and corporals, taking turns with the sponge staff, and only resting occasionally on their knees from sheer exhaustion, and frequently sponging and loading these rifles in this position.
Lieutenant B. F. Winchester and all the men of his section acted with distinguished bravery and coolness, under a long continued and concentrated fire, to which they responded until long after dark.
The casualties in rifle section were 1 man killed (Private Fortier) and 3 slightly wounded; 9 horses killed and 6 wounded.
The left or howitzer section, under Lieutenant J. R. Winchester, on the extreme right of General Mouton's line, near the east or left bank of Bayou Teche, commenced firing at 10 o'clock on the morning of the 13th of April, firing at intervals until afternoon, when its fire was more continuous and effective. The enemy having moved up nearer our line, this section was under a fire from the front and right flanks, the last from the batteries of the enemy on the west bank of the Teche. It continued firing until after nightfall, alternating from right to left bank of the bayou, often enfilading with spherical case the enemy's three or four lines of infantry and their batteries on the west bank. Here also the cannoneers, to protect themselves from the incessant fire of the Yankee sharpshooters, sponged and served the pieces kneeling.
Lieutenant Winchester and all the men of his section behaved with their accustomed and gallantry.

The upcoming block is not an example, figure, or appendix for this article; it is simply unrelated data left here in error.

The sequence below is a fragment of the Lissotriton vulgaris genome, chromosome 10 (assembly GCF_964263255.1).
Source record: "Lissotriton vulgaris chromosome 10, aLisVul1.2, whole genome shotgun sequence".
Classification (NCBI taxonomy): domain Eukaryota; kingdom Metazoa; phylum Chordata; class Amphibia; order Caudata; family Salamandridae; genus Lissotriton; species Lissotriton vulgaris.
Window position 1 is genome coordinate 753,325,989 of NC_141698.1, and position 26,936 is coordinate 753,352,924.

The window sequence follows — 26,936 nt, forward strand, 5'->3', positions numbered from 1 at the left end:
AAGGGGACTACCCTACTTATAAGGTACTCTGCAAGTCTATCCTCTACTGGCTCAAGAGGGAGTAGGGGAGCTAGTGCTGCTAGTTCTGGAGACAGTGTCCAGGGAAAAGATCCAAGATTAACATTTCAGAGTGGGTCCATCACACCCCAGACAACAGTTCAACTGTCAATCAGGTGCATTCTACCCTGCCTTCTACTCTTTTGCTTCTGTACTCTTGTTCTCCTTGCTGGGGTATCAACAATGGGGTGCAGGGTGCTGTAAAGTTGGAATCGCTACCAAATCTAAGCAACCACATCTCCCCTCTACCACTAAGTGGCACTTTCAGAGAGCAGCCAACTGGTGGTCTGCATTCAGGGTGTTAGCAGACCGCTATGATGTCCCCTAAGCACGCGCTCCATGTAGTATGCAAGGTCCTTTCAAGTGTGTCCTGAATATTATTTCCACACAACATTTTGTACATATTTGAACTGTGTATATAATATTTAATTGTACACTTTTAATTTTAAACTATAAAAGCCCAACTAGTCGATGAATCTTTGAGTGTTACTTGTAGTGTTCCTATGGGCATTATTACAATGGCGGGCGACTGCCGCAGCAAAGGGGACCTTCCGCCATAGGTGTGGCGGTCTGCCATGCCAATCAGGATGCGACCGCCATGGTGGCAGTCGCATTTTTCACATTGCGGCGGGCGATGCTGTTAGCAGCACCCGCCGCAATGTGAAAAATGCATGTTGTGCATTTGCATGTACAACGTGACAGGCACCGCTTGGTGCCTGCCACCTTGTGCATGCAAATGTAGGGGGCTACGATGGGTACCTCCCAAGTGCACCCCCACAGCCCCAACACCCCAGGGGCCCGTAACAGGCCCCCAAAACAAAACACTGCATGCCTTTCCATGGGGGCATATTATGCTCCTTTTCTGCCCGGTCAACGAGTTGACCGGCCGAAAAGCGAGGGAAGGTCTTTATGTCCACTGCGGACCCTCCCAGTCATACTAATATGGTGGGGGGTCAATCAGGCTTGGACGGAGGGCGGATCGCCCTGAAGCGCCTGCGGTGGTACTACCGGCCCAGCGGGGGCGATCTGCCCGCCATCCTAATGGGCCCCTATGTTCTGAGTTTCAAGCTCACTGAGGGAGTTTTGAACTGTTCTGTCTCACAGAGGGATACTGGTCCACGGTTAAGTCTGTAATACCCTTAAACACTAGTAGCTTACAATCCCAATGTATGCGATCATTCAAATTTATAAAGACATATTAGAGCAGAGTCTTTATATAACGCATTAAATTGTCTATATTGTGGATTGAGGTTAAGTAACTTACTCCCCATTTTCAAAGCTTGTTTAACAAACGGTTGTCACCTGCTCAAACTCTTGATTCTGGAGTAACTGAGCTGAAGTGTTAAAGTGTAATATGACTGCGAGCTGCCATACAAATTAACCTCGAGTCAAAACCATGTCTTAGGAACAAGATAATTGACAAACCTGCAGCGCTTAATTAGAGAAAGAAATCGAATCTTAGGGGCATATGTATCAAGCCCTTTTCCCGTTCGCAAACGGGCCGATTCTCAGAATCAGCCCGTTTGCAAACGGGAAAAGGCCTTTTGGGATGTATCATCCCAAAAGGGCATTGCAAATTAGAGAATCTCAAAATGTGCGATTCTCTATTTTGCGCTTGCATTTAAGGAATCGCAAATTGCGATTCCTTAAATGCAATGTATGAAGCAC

Lieutenant J. R. Winchester, by my order, was compelled to abandon one of his caissons, which was so damaged by shot as to be unserviceable. He succeeded in hauling it to Palfrey's Bridge, where, after destroying the cartridges, the caisson was run off the bridge and sunk, in the center of the bayou.
Casualties in left section: 2 men wounded, 1 seriously; 12 horses killed.
The center section on the 13th instant was commanded by Senior Second Lieutenant S. R. Garrett, who had reported for duty on the night of the 12th. He was assisted by Second Lieutenant Oscar Gaudet, chief of the line of caissons. The two 6-pounder bronze smooth-bore guns of this section opened at 10 a.m. on the advanced infantry of the enemy and Federal battery on their right. At 11 a.m. I ordered this section to the left of the line, between the rifle section and the redoubt on the extreme left, as I had been informed by General Mouton that the enemy was massing his infantry on our extreme left, where the Seventh Regiment Texas Cavalry, under Col. A. P. Bagby, had been for some hours skirmishing heavily with the enemy. This section remained near the extreme left for two hours, during which time they were under a very severe and continuous infantry and artillery fire in their front, and from an enfilading fire from a Federal rifled battery on the west bank of the Teche, which killed 9 and wounded 5 horses. Up to this time 3 men had been wounded. The enemy having been driven back on the left by the united efforts of this section and the command of the gallant Bagby, who was severely wounded, as soon as the harness could be taken from the dead horses the right piece was ordered, under Lieutenant Garrett, to return to its former position, on the right of the rifle section, where he fired until dusk, when a solid shot from the enemy's rifle battery on the west bank of the Teche cut the tire and felly of the right wheel of the carriage, instantly killing Acting Gunner Private Joseph Landry, who, with his hands on the elevating screw, was in the act of aiming the piece; at the same time a shower of Minie balls continued to pass over the slight earthworks. The disabled wheel was at once exchanged for the spare wheel from the caisson, and the piece continued